(This was written four years ago)

David Cameron has recently announced his intention, if re-elected, to hold a referendum on UK membership of the European Union.  This post isn’t me selling a line one way or the other, but a way of clearing my own head that I hope others might find helpful.  I was tempted to start this post by saying “I would count myself a European, but …”, except that this sounds very much like “I’m no racist, but …”.   It’s a difficult topic.  Liz and I have a house in France, where we live for some of the year.  We enjoy Italy, Germany and Spain, have had a great time in Denmark, and are shortly off to visit friends who spend much of their year in Andalucía.  It would be easy to take an uncritically pro-EU line on the basis of the sad and unpleasant people who are lined up against continued membership, including the appalling UKIP.  But I’d like time and help to chew the whole thing over.

There are a number of issues that this proposal raises, most of which have been poorly covered in public discussion.  Some of the stuff is simply inaccurate – like a letter in the last Sunday Times ranting about the European Court of Human Rights, which is nothing to do with the EU.  What is our net budgetary contribution ?  What are the gains from trade ?  Where do these estimates of the vast cost of EU regulation come from, and how are they calculated ?  Which EU regulations would have to be replaced by national ones if we withdrew ?  Whilst there are some good resources – like the Financial Times – often the best you can hope for is summaries of what politicians are saying.  And what they say is a curious combination of vacuous and threatening.  Look at this article by Joschka Fischer, for example, and see if you’re any the wiser.  This may be because, as I said in an earlier blog, I think I am the only person in the country who does not want to extend Britain’s influence in the world. What does ‘punching above our weight’ mean, anyway ?  Asking people to do what we say even though we have a weak economy and undersized military ? Why would they do that ?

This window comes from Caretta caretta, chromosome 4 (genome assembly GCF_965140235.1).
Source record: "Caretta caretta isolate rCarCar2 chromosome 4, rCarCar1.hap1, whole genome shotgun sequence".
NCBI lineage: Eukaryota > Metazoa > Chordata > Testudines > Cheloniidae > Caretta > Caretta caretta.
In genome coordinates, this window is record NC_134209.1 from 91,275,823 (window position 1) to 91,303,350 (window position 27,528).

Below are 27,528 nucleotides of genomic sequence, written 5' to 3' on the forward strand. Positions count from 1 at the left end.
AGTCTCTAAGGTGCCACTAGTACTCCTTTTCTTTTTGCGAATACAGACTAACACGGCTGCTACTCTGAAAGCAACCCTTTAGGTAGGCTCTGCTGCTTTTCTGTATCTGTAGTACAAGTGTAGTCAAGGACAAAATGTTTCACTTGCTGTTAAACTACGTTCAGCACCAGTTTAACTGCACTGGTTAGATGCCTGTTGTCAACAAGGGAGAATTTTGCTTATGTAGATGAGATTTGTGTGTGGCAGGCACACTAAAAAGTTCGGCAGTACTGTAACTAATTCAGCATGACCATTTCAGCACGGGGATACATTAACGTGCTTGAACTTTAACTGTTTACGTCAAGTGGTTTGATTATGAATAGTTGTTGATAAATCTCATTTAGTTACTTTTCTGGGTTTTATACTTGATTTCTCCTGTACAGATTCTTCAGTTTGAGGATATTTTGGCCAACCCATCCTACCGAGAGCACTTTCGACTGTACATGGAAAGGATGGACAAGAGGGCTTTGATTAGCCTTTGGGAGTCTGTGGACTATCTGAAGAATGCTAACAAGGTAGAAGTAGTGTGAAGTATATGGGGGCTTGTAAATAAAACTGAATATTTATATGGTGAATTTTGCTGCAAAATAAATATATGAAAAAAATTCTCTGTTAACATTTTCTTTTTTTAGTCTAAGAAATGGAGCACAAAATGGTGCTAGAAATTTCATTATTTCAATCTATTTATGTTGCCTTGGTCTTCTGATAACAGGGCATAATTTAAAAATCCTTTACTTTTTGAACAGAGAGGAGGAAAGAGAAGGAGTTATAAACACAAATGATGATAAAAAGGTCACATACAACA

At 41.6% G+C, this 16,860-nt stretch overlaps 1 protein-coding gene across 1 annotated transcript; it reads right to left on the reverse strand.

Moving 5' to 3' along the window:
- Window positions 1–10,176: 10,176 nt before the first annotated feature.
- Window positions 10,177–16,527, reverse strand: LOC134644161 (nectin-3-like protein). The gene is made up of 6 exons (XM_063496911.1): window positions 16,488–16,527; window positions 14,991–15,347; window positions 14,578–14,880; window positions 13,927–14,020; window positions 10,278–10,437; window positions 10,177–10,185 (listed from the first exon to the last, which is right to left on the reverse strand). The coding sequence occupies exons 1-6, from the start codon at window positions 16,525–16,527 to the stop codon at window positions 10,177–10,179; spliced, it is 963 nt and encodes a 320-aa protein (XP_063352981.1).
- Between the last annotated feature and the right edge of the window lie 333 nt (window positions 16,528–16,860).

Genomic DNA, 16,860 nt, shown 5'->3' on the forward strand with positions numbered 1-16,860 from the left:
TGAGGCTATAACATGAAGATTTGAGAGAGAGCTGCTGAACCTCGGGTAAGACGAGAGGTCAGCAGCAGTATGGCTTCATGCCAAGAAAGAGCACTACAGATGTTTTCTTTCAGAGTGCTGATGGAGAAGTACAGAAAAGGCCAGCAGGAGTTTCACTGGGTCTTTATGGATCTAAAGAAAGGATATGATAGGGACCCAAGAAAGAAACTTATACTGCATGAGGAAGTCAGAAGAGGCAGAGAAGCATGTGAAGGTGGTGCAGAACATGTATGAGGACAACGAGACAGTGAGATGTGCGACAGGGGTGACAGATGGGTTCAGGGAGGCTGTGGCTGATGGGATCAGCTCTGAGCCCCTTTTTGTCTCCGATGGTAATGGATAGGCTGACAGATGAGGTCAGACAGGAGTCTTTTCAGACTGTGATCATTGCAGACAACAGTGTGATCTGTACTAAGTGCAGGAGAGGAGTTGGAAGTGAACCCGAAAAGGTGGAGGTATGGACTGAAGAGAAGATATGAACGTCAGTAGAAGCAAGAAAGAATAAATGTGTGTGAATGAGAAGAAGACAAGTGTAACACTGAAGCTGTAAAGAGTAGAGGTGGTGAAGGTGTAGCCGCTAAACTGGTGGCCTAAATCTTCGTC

The first question is why we submit things to a referendum, rather than leaving it to elected representatives.  The answer that is usually given is that the British people must give consent to changes in our constitution, for it is from them that legitimacy flows.  This explains why we don’t have referenda on hanging or immigration or whatever else, but we do have them on regional government or voting systems.  Doesn’t explain why we had a referendum on police commissioners, but let that pass.   We have already had a referendum on EEC membership, in 1975, and the vote was two-thirds to stay in.  The reason given for another referendum on Europe is that things have changed, that what was sold as a trading bloc has become an ‘ever closer union’ covering a wide range of social and political issues.  Well, actually the phrase ‘ever closer union’ was in the Treaty of Rome in 1956.  There were proposals at the time for a unified currency – I remember writing an article pointing this out at the time, and attacking it.  I actually took part in the “No” campaign, writing articles in journals and sharing a stage as the warm-up act for Michael Meacher MP.  Curiously for the current viewer, the objection then was that the EEC was a capitalist club in which no respectable socialist could find a place.  Ho hum; times change, don’t they.